Dad, me, and cousin Deirdre. Christmastime at our house, 1970
Our parents tried to instill in us a variety of traits. If they were more or less successful in that effort, it is for others to judge. But it was important, at a minimum, that they tried.
The goal of the books, podcasts and webpage is to share the family ethic. In a nutshell this was to maintain a lifelong commitment to learning and open discussion; engage in dogged searches for meaning and truth; accept individuals and their differences; reframe intractable arguments and convert them into solvable problems; incorporate lessons from history, philosophy, religion, science and the humanities into everyday discourse; and –really, it’s only life– never to take ourselves too seriously.
As kids in the 1970’s we grew up amidst tremendous societal change in response to intense and large-scale problems: cold war-nuclear holocaust, civil rights, and women’s rights, to name just three. While protests of every variety transpired in the streets, my parent’s social and family groups managed to discuss matters and share ideas [usually] without the same rancor and vitriol implicit to the bigger stage.
That family + social group spanned the political spectrum: Frannie (Mom), who as an 18-year old left home to work for the Young Christian Workers (YCW) encouraging women to unionize, stood somewhere to the “left” of Joan Baez; her brother my Uncle Tim (God rest his soul) a former Jesuit priest, held a set of political beliefs somewhere to the “right” of Genghis Khan; my Dad, Frank (for whom the webpage is named after), he did not fit into any particular schema rather he took each issue on independently.
Today’s dialogue is probably worse than that of the 1970’s and my personal belief is it is being hijacked –whether you’re in North America or Europe or Australia or the Middle East or elsewhere. Hijacked by whom? Difficult to pinpoint. My response is actually, “by what?”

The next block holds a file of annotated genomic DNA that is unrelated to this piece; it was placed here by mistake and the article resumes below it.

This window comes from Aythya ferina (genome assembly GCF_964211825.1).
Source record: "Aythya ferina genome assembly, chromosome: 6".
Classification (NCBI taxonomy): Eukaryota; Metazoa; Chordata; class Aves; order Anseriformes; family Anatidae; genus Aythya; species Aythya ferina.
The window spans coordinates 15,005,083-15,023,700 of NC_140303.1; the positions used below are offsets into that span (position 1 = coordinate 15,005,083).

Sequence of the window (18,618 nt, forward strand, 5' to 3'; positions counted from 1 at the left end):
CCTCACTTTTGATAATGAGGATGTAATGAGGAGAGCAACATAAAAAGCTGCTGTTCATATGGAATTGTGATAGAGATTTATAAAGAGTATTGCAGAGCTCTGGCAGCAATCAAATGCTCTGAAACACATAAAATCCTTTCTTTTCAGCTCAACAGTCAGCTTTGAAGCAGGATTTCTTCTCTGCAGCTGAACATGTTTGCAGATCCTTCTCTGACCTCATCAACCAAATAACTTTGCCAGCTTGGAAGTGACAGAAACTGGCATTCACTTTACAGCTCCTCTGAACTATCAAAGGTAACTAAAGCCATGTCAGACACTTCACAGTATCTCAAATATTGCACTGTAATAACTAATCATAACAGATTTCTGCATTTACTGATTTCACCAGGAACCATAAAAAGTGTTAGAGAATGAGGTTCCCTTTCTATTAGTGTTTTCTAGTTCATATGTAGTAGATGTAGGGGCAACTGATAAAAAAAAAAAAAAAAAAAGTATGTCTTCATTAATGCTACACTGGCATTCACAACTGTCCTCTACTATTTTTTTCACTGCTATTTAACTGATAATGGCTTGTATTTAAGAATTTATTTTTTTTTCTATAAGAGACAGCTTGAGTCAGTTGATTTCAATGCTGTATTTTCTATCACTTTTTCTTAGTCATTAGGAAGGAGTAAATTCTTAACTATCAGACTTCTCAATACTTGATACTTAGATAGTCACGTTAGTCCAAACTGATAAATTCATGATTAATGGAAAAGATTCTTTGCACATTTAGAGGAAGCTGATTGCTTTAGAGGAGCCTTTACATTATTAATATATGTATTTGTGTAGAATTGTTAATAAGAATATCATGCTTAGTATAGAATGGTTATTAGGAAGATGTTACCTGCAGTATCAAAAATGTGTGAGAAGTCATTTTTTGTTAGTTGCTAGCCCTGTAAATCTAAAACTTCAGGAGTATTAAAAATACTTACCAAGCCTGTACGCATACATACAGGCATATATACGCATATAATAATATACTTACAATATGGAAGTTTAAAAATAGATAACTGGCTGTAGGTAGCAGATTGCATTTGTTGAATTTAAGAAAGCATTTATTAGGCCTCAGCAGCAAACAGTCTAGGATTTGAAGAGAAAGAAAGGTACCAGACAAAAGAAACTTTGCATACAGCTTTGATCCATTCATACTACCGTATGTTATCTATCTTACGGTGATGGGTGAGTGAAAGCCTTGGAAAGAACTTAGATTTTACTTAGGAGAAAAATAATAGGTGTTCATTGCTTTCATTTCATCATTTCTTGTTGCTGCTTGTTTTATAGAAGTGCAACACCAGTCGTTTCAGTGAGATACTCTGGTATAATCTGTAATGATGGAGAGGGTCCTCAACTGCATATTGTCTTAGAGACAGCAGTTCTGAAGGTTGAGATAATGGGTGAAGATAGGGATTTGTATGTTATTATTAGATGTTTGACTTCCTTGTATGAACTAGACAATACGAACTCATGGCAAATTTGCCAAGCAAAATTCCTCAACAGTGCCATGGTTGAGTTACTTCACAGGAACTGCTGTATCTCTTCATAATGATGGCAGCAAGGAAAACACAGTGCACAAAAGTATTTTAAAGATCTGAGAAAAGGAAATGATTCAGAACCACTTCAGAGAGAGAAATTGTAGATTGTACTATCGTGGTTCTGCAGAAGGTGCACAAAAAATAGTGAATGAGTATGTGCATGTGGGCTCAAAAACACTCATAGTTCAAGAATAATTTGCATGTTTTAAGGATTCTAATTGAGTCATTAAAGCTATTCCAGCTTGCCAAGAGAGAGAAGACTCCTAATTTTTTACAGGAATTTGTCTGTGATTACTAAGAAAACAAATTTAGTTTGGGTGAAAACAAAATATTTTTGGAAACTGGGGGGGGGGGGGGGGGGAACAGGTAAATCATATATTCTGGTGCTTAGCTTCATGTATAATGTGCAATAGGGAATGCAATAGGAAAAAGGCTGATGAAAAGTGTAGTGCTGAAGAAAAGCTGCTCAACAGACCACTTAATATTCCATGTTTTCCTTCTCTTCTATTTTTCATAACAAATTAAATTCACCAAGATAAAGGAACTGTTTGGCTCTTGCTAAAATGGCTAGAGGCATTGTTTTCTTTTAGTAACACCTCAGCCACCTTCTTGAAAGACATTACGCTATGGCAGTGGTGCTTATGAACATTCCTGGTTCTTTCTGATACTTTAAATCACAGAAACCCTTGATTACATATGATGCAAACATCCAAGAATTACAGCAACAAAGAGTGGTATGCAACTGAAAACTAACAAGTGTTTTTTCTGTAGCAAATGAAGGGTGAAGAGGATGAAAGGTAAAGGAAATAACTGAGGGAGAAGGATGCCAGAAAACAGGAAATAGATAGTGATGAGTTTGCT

The invention of the internet is something as profound for humanity as Prometheus’ discovery of fire, and over time will be just as transformative. It’s a worldwide neural network, a communal brain for the globe, and more significantly a psyche for the entire globe (see blogpost dated May 21, 2022).
As a species we have not figured out how to handle the internet and we’re being severely burnt by the new discovery: in the West the invention is controlling us and as a consequence we’re hyper-polarized and fractious and have lost contact with (a) the truth, and (b) our sensibilities; whereas in the East they (the Chinese Communist Party) are controlling it, commandeering the internet + artificial intelligence + ubiquitous surveillance + big data as a comprehensive mechanism for domination of their citizens’ every waking moment (ref: China’s “social credit system”).
I don’t have a fix for any of it. And getting back to our hometown Chicago, I don’t know how to fix that, either. Nor, in fact, has anyone has asked me to. Nevertheless, small and insignificant as I am, I would like to do my best to try. “But how?” I ask myself. “How to do something useful with however much time I have in which to try?”
I developed an idea: I’m going to use the internet, too. Thank you for joining. Hang on for the ride.
“Remembering Frank Exchanges”
Remembering Frank exchanges in a room
Got kitchen-lovely in an amber dance
Of light and ice –a golden circumstance
Predictable as laughter, soft as doom–
I drink to him who could not suffer gloom
In others lest his own supply perchance
Diminish. Wasn’t his a rascal glance
That promised laughter even from the tomb?
I feel his blessing still, a kind of grace
That helps the eye remember holding joy,
Not only in the glass but in the boy
Who winked behind that melancholy face.
A small unfairness gives my heart a stir:
He stays the same; I slip from where we were
–Chris FitzGerald; March 12, 1996
Frank Roach, MD (1925-1986), a husband and father, a Psychiatrist and VA physician, served in the US Navy during the Korean War [Panmunjong; Echo Company field hospital supporting USMC; Bronze Star with “V”]. He and Mom (Fran) fielded a rollocking household of seven kids and maintained a vibrant group of close friends, one of whom wrote this poem (see above) in remembrance of Dad after his death [lung cancer].
Fran Roach, alive and well, is seen in the photo below. She raised all seven of us and is a force of nature all her own. Classy and funny and smart and kind, strict in her own way, she’s an amazing women who raised three amazing daughters and four of us so-so sons.